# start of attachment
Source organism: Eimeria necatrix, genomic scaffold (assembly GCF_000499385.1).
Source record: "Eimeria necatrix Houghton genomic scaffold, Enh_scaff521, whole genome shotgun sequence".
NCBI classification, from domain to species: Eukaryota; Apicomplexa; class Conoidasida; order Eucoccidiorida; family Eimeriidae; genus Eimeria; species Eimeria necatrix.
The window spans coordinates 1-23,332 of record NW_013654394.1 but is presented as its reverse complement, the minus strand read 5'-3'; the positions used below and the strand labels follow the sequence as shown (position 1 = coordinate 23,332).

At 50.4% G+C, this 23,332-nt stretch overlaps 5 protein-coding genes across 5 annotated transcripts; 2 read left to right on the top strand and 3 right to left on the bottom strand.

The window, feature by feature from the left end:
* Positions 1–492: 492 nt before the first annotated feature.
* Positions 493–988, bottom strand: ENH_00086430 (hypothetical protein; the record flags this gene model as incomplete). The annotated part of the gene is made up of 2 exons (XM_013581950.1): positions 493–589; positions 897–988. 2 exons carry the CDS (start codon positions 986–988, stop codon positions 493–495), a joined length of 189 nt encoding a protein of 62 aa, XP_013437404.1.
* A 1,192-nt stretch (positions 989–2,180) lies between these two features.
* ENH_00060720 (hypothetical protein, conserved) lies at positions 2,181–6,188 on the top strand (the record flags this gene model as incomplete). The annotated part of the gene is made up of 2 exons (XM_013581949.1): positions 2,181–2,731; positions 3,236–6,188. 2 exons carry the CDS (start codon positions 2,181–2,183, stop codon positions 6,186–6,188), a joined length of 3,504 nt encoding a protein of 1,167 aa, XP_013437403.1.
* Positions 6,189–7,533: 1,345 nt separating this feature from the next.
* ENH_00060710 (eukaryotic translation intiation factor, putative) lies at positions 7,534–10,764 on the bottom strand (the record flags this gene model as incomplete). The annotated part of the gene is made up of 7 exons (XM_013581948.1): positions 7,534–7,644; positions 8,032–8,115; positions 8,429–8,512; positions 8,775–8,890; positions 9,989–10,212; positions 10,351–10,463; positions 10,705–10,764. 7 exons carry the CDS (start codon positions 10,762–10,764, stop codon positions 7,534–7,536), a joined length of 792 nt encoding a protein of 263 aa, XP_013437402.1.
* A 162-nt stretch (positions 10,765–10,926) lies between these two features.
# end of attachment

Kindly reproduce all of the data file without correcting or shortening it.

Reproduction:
Source organism: Eimeria necatrix, genomic scaffold (assembly GCF_000499385.1).
Source record: "Eimeria necatrix Houghton genomic scaffold, Enh_scaff521, whole genome shotgun sequence".
NCBI classification, from domain to species: Eukaryota; Apicomplexa; class Conoidasida; order Eucoccidiorida; family Eimeriidae; genus Eimeria; species Eimeria necatrix.
The window spans coordinates 1-23,332 of record NW_013654394.1 but is presented as its reverse complement, the minus strand read 5'-3'; the positions used below and the strand labels follow the sequence as shown (position 1 = coordinate 23,332).

At 50.4% G+C, this 23,332-nt stretch overlaps 5 protein-coding genes across 5 annotated transcripts; 2 read left to right on the top strand and 3 right to left on the bottom strand.

The window, feature by feature from the left end:
* Positions 1–492: 492 nt before the first annotated feature.
* Positions 493–988, bottom strand: ENH_00086430 (hypothetical protein; the record flags this gene model as incomplete). The annotated part of the gene is made up of 2 exons (XM_013581950.1): positions 493–589; positions 897–988. 2 exons carry the CDS (start codon positions 986–988, stop codon positions 493–495), a joined length of 189 nt encoding a protein of 62 aa, XP_013437404.1.
* A 1,192-nt stretch (positions 989–2,180) lies between these two features.
* ENH_00060720 (hypothetical protein, conserved) lies at positions 2,181–6,188 on the top strand (the record flags this gene model as incomplete). The annotated part of the gene is made up of 2 exons (XM_013581949.1): positions 2,181–2,731; positions 3,236–6,188. 2 exons carry the CDS (start codon positions 2,181–2,183, stop codon positions 6,186–6,188), a joined length of 3,504 nt encoding a protein of 1,167 aa, XP_013437403.1.
* Positions 6,189–7,533: 1,345 nt separating this feature from the next.
* ENH_00060710 (eukaryotic translation intiation factor, putative) lies at positions 7,534–10,764 on the bottom strand (the record flags this gene model as incomplete). The annotated part of the gene is made up of 7 exons (XM_013581948.1): positions 7,534–7,644; positions 8,032–8,115; positions 8,429–8,512; positions 8,775–8,890; positions 9,989–10,212; positions 10,351–10,463; positions 10,705–10,764. 7 exons carry the CDS (start codon positions 10,762–10,764, stop codon positions 7,534–7,536), a joined length of 792 nt encoding a protein of 263 aa, XP_013437402.1.
* A 162-nt stretch (positions 10,765–10,926) lies between these two features.